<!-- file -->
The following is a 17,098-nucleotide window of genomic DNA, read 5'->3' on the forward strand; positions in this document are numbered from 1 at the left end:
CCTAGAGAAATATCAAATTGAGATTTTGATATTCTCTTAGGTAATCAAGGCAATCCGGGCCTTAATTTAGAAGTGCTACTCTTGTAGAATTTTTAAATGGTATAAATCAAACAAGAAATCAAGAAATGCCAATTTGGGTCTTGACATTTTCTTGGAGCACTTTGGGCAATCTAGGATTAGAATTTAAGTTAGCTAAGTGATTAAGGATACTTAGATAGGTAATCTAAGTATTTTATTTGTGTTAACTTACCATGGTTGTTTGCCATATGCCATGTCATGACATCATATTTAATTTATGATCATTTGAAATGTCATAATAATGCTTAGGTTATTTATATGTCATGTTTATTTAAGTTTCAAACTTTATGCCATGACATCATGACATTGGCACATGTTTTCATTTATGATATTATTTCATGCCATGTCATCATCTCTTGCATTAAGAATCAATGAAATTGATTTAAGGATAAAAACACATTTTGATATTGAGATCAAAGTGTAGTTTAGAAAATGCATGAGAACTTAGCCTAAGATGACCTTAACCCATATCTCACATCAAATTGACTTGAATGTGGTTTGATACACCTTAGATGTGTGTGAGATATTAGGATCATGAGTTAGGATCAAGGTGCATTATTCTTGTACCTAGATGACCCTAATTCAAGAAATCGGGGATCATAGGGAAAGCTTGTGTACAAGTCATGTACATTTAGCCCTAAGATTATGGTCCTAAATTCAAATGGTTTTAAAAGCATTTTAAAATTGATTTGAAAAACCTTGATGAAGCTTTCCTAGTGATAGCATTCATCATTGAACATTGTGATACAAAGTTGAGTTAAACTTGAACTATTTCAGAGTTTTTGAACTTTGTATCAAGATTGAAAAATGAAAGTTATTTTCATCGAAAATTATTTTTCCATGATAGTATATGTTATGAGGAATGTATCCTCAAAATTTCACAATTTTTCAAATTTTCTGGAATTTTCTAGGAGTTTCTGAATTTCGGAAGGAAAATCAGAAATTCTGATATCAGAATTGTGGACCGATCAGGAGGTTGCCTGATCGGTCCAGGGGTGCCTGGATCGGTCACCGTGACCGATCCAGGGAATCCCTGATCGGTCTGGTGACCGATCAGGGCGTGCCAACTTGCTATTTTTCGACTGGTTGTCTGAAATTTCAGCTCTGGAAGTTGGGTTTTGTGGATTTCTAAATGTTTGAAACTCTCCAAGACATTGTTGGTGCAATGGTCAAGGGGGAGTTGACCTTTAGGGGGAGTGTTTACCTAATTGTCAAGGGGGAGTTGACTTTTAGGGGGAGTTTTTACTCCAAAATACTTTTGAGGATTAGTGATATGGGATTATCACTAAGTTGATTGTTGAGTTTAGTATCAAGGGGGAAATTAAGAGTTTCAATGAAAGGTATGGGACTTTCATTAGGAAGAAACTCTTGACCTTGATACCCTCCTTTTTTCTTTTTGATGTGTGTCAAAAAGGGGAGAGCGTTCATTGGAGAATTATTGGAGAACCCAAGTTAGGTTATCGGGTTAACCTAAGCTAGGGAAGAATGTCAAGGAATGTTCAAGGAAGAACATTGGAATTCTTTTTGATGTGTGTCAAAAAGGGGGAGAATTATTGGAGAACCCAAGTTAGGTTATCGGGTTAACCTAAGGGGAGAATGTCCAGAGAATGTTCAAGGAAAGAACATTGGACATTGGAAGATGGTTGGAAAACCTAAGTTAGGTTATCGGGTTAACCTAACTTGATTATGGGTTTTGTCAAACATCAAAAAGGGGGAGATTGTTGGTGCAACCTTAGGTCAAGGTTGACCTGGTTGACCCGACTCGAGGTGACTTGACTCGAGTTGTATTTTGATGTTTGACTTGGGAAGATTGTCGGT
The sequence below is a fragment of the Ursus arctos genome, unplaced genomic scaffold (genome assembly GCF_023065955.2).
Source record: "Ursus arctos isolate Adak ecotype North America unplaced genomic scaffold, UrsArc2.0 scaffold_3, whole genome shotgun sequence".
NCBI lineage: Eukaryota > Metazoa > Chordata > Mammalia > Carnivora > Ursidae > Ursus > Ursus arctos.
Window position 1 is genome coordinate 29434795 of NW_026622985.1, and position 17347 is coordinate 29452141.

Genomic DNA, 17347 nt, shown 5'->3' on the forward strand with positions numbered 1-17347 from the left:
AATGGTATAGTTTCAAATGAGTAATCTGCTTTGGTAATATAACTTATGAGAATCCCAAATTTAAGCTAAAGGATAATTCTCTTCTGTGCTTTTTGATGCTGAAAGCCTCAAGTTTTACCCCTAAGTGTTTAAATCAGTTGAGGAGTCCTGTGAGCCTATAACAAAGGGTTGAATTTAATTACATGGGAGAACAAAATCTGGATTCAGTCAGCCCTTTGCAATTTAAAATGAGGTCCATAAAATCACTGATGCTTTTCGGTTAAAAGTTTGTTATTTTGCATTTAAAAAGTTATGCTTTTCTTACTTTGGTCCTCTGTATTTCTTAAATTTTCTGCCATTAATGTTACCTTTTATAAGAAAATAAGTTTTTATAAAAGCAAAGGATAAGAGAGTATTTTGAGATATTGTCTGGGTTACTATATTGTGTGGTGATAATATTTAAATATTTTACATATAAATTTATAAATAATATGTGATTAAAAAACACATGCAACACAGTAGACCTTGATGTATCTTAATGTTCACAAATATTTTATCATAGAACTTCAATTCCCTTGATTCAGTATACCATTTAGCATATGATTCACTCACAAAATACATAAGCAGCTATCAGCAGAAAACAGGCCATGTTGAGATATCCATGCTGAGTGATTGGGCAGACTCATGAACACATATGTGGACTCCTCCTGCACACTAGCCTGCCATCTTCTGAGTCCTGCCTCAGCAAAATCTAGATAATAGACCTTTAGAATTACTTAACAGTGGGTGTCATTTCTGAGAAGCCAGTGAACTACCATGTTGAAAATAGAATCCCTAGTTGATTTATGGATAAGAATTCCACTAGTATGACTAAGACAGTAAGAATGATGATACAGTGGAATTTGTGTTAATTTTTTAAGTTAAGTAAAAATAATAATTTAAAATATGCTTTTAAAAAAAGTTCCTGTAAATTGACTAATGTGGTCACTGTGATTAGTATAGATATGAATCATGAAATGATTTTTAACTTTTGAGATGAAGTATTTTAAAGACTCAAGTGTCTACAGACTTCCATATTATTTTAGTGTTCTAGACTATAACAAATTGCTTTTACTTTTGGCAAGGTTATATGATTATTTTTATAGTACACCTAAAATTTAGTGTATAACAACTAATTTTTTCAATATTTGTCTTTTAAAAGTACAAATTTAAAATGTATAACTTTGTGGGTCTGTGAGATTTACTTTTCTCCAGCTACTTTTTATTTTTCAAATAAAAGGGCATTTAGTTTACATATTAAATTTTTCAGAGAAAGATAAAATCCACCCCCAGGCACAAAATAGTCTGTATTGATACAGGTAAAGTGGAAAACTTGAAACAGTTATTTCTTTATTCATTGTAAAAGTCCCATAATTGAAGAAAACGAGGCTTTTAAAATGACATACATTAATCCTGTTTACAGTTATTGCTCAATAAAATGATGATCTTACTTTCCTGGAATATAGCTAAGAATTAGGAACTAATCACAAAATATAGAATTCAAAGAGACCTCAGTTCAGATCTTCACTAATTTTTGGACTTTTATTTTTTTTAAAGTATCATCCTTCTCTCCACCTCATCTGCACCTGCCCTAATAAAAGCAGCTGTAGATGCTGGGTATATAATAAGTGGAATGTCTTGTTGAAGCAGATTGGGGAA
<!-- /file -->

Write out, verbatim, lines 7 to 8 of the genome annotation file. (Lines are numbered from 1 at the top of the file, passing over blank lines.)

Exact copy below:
Genomic DNA, 17347 nt, shown 5'->3' on the forward strand with positions numbered 1-17347 from the left:
AATGGTATAGTTTCAAATGAGTAATCTGCTTTGGTAATATAACTTATGAGAATCCCAAATTTAAGCTAAAGGATAATTCTCTTCTGTGCTTTTTGATGCTGAAAGCCTCAAGTTTTACCCCTAAGTGTTTAAATCAGTTGAGGAGTCCTGTGAGCCTATAACAAAGGGTTGAATTTAATTACATGGGAGAACAAAATCTGGATTCAGTCAGCCCTTTGCAATTTAAAATGAGGTCCATAAAATCACTGATGCTTTTCGGTTAAAAGTTTGTTATTTTGCATTTAAAAAGTTATGCTTTTCTTACTTTGGTCCTCTGTATTTCTTAAATTTTCTGCCATTAATGTTACCTTTTATAAGAAAATAAGTTTTTATAAAAGCAAAGGATAAGAGAGTATTTTGAGATATTGTCTGGGTTACTATATTGTGTGGTGATAATATTTAAATATTTTACATATAAATTTATAAATAATATGTGATTAAAAAACACATGCAACACAGTAGACCTTGATGTATCTTAATGTTCACAAATATTTTATCATAGAACTTCAATTCCCTTGATTCAGTATACCATTTAGCATATGATTCACTCACAAAATACATAAGCAGCTATCAGCAGAAAACAGGCCATGTTGAGATATCCATGCTGAGTGATTGGGCAGACTCATGAACACATATGTGGACTCCTCCTGCACACTAGCCTGCCATCTTCTGAGTCCTGCCTCAGCAAAATCTAGATAATAGACCTTTAGAATTACTTAACAGTGGGTGTCATTTCTGAGAAGCCAGTGAACTACCATGTTGAAAATAGAATCCCTAGTTGATTTATGGATAAGAATTCCACTAGTATGACTAAGACAGTAAGAATGATGATACAGTGGAATTTGTGTTAATTTTTTAAGTTAAGTAAAAATAATAATTTAAAATATGCTTTTAAAAAAAGTTCCTGTAAATTGACTAATGTGGTCACTGTGATTAGTATAGATATGAATCATGAAATGATTTTTAACTTTTGAGATGAAGTATTTTAAAGACTCAAGTGTCTACAGACTTCCATATTATTTTAGTGTTCTAGACTATAACAAATTGCTTTTACTTTTGGCAAGGTTATATGATTATTTTTATAGTACACCTAAAATTTAGTGTATAACAACTAATTTTTTCAATATTTGTCTTTTAAAAGTACAAATTTAAAATGTATAACTTTGTGGGTCTGTGAGATTTACTTTTCTCCAGCTACTTTTTATTTTTCAAATAAAAGGGCATTTAGTTTACATATTAAATTTTTCAGAGAAAGATAAAATCCACCCCCAGGCACAAAATAGTCTGTATTGATACAGGTAAAGTGGAAAACTTGAAACAGTTATTTCTTTATTCATTGTAAAAGTCCCATAATTGAAGAAAACGAGGCTTTTAAAATGACATACATTAATCCTGTTTACAGTTATTGCTCAATAAAATGATGATCTTACTTTCCTGGAATATAGCTAAGAATTAGGAACTAATCACAAAATATAGAATTCAAAGAGACCTCAGTTCAGATCTTCACTAATTTTTGGACTTTTATTTTTTTTAAAGTATCATCCTTCTCTCCACCTCATCTGCACCTGCCCTAATAAAAGCAGCTGTAGATGCTGGGTATATAATAAGTGGAATGTCTTGTTGAAGCAGATTGGGGAA